An extension for 'Hawks coach Joel Quenneville could be announced as soon as Friday afternoon.
Chris Kuc of the Chicago Tribune reported Thursday that an extension with the 'Hawks head coach could be announced Friday afternoon. General manager Stan Bowman announced at a press conference hours before the convention Friday that Quenneville will be signing a three-year extension.
The organization loves to start the convention with a bang. Securing the coach of two Stanley Cup-winners in the last four years certainly qualifies.
Quenneville's current contract expires at the end of the 2013-14 season. It makes sense to lock up one of the NHL's most successful coaches.
In five seasons, Quenneville has won 222 regular season games. This places him behind only Billy Reay at the top of franchise in this category. His .656 points percentage is by far the best such mark in organization history.
Quenneville also can lay claim to two of the franchise's five championships. Before he is done in Chicago, he could have another ring or two.
Quenneville has his flaws just like any coach. He didn't seem on the same page from a personnel standpoint at times in the two seasons following Chicago's 2010 cup triumph. Last summer, Quenneville was allowed to jettison Mike Haviland and install Jamie Kompon as an assistant coach.
Along with Mike Kitchen, Quenneville had two of his guys with him on the bench. The power play, which was a sore spot in previous seasons, didn't show much improvement. On the other hand, the penalty kill was vastly better than the season before.
Chicago killed 87.23 percent of opposing power plays in 2012-13 compared to 78.11 the season before. This catapulted the 'Hawks from 27th in the league to third.
Despite the Blackhawks success rate rising only from 15.16 to 16.67 percent this year, they did move up seven spots in the NHL on the power play. Chicago rose from 26th to 19th this season.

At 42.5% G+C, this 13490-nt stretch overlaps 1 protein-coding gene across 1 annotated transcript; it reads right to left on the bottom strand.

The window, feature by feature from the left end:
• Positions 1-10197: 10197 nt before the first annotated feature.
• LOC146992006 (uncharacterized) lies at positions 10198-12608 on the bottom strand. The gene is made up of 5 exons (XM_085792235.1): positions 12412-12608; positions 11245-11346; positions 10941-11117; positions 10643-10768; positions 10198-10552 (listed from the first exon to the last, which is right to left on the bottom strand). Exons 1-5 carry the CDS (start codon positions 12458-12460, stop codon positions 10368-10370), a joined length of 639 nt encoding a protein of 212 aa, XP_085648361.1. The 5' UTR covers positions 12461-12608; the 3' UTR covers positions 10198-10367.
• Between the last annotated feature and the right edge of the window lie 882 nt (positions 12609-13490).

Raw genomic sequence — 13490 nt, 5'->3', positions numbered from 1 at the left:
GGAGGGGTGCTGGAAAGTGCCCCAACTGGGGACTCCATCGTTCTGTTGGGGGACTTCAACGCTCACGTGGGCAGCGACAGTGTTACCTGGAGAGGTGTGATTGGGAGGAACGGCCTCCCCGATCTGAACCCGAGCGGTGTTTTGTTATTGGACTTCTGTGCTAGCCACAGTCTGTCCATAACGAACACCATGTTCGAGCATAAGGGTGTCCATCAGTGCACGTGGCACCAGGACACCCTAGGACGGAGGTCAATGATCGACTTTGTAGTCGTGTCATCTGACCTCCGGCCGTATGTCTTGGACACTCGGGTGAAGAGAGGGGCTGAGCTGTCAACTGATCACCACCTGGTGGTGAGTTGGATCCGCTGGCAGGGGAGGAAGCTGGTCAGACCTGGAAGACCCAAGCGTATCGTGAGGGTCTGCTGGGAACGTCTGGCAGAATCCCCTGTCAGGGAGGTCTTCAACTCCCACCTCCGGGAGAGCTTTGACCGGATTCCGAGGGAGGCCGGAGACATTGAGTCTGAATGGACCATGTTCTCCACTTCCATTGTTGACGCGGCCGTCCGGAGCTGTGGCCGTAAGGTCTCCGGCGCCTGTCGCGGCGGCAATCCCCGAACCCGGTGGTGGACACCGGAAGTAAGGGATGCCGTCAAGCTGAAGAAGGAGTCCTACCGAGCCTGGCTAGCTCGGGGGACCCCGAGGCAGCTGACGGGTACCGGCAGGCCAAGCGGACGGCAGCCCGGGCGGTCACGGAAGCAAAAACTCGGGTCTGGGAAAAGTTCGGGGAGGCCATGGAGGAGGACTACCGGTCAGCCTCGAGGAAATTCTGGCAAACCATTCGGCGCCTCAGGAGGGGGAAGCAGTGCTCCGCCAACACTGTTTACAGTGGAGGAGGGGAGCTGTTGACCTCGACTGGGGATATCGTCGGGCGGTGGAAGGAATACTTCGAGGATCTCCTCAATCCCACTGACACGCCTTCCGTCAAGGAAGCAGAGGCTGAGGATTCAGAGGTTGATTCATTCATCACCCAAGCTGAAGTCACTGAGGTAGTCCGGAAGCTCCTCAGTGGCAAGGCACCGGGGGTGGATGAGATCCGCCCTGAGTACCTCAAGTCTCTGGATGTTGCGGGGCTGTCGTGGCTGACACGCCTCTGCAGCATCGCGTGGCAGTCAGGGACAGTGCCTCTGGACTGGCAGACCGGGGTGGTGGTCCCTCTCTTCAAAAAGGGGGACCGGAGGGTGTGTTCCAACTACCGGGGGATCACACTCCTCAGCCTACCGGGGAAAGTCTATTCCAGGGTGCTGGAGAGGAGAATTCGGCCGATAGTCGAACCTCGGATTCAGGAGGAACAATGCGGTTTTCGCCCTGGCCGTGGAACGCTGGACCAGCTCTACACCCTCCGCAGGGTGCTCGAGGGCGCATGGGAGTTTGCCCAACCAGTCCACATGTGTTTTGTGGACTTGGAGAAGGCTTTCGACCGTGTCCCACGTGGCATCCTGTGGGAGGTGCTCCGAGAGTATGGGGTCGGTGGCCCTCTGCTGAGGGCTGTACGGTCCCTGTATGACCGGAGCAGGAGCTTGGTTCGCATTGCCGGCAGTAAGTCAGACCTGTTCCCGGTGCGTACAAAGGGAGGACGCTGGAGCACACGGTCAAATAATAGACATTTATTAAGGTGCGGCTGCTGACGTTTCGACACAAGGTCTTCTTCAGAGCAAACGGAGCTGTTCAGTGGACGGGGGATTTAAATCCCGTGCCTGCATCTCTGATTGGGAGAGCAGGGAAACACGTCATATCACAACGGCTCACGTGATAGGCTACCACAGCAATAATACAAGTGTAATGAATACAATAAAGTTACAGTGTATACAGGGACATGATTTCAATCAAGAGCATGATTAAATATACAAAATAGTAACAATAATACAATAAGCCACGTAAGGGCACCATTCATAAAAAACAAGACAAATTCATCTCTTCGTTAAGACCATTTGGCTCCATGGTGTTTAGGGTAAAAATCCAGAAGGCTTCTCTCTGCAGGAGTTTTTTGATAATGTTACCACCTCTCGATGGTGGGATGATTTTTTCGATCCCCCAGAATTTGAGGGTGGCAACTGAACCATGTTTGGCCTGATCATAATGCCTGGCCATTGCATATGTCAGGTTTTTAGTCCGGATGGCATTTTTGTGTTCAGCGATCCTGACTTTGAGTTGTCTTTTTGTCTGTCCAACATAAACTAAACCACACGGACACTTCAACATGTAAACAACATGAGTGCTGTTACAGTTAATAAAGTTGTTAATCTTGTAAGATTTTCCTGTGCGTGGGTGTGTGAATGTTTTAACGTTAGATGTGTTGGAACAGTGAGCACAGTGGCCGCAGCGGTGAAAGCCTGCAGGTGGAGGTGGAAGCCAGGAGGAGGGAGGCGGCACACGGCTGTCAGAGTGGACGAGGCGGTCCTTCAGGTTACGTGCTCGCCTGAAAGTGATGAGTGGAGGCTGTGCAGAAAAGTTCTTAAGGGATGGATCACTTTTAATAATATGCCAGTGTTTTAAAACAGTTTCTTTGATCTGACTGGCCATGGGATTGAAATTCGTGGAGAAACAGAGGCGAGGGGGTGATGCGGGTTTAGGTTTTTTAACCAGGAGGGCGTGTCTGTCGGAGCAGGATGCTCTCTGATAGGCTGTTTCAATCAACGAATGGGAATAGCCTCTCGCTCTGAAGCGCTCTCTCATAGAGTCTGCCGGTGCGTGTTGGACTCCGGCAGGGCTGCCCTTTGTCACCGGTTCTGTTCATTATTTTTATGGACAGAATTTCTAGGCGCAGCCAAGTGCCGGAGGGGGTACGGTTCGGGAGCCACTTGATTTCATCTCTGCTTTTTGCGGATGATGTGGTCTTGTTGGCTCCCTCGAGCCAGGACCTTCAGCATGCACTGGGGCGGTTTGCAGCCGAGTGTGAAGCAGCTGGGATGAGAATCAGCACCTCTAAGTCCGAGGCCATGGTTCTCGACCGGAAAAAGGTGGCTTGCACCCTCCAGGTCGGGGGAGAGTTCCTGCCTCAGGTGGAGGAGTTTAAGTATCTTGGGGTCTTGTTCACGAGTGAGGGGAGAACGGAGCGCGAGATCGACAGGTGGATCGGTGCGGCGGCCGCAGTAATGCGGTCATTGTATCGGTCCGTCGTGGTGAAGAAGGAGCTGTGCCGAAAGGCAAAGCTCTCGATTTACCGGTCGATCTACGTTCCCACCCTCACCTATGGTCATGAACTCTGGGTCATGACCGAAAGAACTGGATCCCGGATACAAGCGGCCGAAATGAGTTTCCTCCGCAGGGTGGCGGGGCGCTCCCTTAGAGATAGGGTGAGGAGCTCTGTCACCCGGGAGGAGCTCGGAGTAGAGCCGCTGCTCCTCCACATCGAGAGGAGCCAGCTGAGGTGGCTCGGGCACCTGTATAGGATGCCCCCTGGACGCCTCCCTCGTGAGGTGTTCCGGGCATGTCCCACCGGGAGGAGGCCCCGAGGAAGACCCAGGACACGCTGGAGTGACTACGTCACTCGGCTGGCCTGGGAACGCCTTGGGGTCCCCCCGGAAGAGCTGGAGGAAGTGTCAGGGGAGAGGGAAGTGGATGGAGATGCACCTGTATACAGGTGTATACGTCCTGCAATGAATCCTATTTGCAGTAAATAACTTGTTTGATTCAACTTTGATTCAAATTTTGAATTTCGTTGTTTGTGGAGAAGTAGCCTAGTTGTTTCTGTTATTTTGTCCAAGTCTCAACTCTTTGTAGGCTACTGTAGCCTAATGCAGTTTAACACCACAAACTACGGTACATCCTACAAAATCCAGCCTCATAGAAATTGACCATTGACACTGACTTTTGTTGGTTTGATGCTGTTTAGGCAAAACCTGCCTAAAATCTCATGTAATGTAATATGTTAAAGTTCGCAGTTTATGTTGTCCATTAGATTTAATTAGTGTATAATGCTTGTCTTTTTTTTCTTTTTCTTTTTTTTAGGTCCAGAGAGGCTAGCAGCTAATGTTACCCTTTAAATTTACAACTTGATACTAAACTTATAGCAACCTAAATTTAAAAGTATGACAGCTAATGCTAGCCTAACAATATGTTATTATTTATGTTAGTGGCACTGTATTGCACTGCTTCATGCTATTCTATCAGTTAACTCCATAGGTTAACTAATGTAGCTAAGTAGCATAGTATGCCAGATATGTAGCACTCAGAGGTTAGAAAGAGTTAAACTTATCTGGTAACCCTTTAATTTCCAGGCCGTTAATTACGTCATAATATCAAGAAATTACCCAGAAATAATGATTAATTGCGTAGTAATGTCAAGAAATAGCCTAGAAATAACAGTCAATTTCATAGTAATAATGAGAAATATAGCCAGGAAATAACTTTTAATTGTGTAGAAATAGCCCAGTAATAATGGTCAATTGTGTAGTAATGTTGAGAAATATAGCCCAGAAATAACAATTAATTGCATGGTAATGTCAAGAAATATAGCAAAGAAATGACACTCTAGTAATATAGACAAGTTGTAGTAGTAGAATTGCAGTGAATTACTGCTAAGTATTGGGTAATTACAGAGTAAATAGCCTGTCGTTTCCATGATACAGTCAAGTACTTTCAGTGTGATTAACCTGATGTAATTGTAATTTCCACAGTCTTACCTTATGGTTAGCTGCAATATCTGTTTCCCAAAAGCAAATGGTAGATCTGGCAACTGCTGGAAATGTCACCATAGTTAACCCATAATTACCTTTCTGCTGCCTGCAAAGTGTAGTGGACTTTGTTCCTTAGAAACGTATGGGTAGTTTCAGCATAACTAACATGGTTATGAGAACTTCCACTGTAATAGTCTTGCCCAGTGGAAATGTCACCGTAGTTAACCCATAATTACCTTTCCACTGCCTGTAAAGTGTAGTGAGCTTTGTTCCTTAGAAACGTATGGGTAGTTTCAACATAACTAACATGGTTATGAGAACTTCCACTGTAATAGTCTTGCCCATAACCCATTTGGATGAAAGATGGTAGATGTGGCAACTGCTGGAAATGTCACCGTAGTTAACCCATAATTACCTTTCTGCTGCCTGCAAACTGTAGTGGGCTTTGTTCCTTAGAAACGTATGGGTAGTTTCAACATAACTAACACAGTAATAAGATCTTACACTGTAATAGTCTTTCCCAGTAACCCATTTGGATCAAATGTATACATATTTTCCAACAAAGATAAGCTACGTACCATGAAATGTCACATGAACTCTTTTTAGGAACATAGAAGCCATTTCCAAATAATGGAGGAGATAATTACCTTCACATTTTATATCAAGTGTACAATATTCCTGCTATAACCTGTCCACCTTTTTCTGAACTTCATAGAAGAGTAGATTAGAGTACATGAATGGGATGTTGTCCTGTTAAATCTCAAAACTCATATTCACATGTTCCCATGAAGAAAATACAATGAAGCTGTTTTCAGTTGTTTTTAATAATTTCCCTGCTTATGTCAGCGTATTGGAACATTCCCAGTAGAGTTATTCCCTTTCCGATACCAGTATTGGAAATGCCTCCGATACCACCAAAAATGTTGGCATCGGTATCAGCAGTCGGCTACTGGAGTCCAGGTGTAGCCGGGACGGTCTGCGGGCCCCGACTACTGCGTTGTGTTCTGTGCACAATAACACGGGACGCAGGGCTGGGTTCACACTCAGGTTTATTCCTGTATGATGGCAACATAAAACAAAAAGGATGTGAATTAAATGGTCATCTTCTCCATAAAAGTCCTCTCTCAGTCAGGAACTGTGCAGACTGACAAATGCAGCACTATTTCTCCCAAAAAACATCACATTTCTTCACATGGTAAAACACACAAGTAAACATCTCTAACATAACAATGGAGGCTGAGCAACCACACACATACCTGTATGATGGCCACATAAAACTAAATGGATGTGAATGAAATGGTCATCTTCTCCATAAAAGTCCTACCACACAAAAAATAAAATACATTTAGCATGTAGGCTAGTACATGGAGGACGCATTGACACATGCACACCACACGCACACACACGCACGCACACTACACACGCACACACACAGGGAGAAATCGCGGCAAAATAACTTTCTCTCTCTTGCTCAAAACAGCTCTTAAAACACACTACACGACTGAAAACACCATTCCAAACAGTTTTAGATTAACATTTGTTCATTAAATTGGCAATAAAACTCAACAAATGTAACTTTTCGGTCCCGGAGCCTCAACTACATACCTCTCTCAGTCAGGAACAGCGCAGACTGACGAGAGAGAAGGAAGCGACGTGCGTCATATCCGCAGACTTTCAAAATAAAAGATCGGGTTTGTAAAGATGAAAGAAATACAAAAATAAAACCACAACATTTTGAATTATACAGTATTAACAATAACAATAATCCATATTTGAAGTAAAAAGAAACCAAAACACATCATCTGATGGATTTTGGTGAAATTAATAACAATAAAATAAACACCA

Quenneville loves to tinker with his lines. This can be frustrating to watch sometimes. It's hard to argue with the results this season, though.
As the 'Hawks raced to a history-making start of the lockout-shortened season, the team remained on a remarkably even keel. Chicago's focus in the course of such a great run has to be credited to Quenneville. His refusal to panic in the playoffs when down 3-1 to Detroit also deserves kudos.
Now, it appears that ownership is ready to commit to Quenneville for the immediate future. What hurdles will Quenneville face moving forward?
First up is defending the 2013 Stanley Cup. Quenneville has recent experience in this area, though he should have more pieces in place than in the aftermath of the 2010 championship.
There is the matter of integrating several young prospects into the current lineup. Bowman has prospects like Brandon Pirri, Jeremy Morin, Ben Smith and Jimmy Hayes on the cusp of full-time status with the 'Hawks.
How Quenneville handles the youngsters is going to be a big part of next season. A full slate of 82 games coming off a short summer is equally important. Keeping the troops fresh and dealing with injury will be tougher to pull off in 2013-14.
The future holds challenges for the Blackhawks and their head coach. However, Quenneville has the right to back in the glow that convention attendees will cast upon him. That adulation, like the extension that seems imminent, is well deserved.